The Organization for Economic Co-operation and Development (OECD) has issued a report saying that increasing commodity prices is creating an uneven economy in Canada. This, of course, is what Thomas Mulcair has been saying and for which he has been subjected to hysterical attacks by Stephen Harper and assorted provincial premiers.
Not that he needs support from foreign sources. A report commissioned by Industry Canada, i.e. the federal government, found that between 33 and
39 per cent of employment losses in the Canadian manufacturing sector
related to exchange rate appreciation between 2002 and 2007 were due to
Dutch disease. This report, suppressed by Industry Canada but about to be published in a prestigious journal, is the most rigorous and technically sophisticated
of the spate of studies now emerging on the subject, and the only one that actually quantifies employment loss linked
specifically to Dutch disease. A report issued by the Institute for
Research on Public Policy agreed that the effect occurred but suggested the results were less severe.
Dutch disease is not just a clever phrase, it is a real and potentially serious problem that deserves serious debate. It certainly deserves better than sticking our heads in the sand out of political correctness, afraid we might offend a sister province, and pretending it doesn't exist. When the effect occurred in Holland, where it earned its name, it was occurring in a single jurisdiction and could be dealt with in an objective fashion. In Canada, we have a variety of jurisdictions, some which receive most of their revenues from manufacturing, others from commodities, consequently what is good for one may not be good for another, so tensions arise and make solutions more challenging. But the challenge is there nonetheless—better to deal with it than politely ignore it.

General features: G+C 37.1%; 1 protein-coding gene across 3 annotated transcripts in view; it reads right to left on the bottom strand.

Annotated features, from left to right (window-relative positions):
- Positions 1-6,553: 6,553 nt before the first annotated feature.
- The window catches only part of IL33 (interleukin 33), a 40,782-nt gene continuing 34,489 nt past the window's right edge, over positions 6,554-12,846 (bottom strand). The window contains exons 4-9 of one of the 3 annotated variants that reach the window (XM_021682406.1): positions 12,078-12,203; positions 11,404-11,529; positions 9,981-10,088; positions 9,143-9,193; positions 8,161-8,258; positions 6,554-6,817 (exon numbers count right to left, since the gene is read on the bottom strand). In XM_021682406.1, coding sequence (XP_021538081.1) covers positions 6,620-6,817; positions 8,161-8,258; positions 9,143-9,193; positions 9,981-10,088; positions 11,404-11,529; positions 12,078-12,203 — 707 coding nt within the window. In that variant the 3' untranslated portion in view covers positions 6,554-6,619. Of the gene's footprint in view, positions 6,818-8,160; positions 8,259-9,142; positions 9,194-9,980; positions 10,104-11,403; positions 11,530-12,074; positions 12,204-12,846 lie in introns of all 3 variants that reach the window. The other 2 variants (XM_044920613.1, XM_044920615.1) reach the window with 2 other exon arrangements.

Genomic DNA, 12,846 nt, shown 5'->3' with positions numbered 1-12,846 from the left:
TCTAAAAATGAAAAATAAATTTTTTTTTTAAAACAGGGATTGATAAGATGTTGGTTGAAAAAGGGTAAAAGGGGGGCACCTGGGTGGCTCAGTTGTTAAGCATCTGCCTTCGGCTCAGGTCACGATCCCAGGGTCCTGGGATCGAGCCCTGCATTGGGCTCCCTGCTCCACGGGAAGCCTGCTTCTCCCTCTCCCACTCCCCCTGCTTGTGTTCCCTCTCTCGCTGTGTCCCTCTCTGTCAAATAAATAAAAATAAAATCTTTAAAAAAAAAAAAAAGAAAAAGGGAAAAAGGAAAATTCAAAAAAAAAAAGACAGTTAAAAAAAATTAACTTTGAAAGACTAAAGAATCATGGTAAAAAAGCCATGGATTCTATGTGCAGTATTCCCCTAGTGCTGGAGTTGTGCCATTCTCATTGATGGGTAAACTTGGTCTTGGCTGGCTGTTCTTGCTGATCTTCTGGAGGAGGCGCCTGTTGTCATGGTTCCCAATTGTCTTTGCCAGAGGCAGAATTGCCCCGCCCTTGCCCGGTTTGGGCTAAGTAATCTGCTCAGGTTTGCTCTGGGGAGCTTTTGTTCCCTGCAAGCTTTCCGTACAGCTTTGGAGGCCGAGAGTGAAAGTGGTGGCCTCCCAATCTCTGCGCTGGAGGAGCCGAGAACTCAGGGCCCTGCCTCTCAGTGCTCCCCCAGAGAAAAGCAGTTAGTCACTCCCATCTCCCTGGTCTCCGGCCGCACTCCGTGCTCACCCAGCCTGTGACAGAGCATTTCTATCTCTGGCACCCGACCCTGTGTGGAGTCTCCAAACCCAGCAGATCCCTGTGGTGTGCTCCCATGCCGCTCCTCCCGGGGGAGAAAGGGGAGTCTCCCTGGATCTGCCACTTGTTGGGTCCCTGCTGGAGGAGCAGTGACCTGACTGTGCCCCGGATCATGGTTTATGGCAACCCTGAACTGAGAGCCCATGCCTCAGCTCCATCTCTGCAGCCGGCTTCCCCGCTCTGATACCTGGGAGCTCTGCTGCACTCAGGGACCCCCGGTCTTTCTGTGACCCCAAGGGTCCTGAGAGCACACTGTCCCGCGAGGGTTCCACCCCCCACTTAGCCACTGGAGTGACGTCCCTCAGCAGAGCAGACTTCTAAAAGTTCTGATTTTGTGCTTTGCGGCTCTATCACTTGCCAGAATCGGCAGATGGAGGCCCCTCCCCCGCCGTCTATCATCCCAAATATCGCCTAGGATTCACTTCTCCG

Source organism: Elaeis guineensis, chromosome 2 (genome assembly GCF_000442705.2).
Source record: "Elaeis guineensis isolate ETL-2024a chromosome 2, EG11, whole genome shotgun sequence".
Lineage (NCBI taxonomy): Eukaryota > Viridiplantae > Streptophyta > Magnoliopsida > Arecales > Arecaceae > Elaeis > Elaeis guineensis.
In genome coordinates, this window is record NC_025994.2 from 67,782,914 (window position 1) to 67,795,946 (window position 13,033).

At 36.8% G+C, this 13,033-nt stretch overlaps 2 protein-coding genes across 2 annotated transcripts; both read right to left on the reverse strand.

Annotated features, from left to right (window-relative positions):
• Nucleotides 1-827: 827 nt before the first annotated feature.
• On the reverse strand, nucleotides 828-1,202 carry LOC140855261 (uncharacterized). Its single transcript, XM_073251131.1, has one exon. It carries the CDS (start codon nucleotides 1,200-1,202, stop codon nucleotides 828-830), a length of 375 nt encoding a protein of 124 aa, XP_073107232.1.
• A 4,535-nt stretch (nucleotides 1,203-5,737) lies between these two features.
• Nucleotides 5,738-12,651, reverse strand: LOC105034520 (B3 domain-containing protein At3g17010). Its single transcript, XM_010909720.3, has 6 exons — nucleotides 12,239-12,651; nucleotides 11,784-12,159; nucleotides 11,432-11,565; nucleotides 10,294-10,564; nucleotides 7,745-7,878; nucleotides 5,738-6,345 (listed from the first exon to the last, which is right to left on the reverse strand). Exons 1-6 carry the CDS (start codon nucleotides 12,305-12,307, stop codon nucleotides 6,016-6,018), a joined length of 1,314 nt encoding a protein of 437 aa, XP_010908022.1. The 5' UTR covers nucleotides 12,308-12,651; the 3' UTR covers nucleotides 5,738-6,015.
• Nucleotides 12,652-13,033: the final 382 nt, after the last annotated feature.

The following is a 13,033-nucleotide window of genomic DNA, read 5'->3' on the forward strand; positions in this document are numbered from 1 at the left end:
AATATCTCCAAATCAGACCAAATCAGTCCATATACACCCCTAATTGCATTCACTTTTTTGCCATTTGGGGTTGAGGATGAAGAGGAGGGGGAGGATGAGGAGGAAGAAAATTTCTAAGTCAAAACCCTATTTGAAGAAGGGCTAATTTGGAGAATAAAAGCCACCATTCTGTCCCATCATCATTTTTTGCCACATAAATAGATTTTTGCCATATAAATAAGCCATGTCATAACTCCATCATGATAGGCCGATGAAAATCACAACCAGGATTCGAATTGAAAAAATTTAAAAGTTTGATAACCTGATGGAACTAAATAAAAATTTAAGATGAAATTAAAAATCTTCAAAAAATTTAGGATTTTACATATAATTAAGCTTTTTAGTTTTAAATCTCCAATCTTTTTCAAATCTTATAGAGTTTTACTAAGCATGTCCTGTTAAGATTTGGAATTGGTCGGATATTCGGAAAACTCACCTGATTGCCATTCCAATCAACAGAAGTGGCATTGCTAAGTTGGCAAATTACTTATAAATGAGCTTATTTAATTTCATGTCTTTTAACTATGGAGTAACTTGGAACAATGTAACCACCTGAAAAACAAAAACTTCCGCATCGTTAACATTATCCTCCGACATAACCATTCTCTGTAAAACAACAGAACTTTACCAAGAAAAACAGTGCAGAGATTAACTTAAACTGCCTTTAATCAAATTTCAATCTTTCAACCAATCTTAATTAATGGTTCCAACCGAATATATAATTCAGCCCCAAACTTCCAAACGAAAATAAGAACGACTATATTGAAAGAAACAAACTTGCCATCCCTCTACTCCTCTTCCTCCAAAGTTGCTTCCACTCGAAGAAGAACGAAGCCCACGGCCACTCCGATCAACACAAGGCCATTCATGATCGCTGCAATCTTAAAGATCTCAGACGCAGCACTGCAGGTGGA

Some of his critics had reason to attack Mulcair other than political correctness of course. PM Harper and Premiers Wall and Clark face NDP oppositions, so any excuse to attack an NDP leader is instinctively seized upon. Premier Clark has particular cause to worry with the NDP breathing closely down her neck as an election year approaches. Premier Redford's criticism was more measured, as we might expect from a more sophisticated politician, nonetheless a staunch defence of the tar sands is obligatory for an Alberta politician.
I doubt the issue will go away quickly when even outside organizations such as the OECD are pointing to it as a problem for the future of the Canadian economy. What we can hope for is a more rational debate focused on long-term, sustainable solutions, federally and provincially.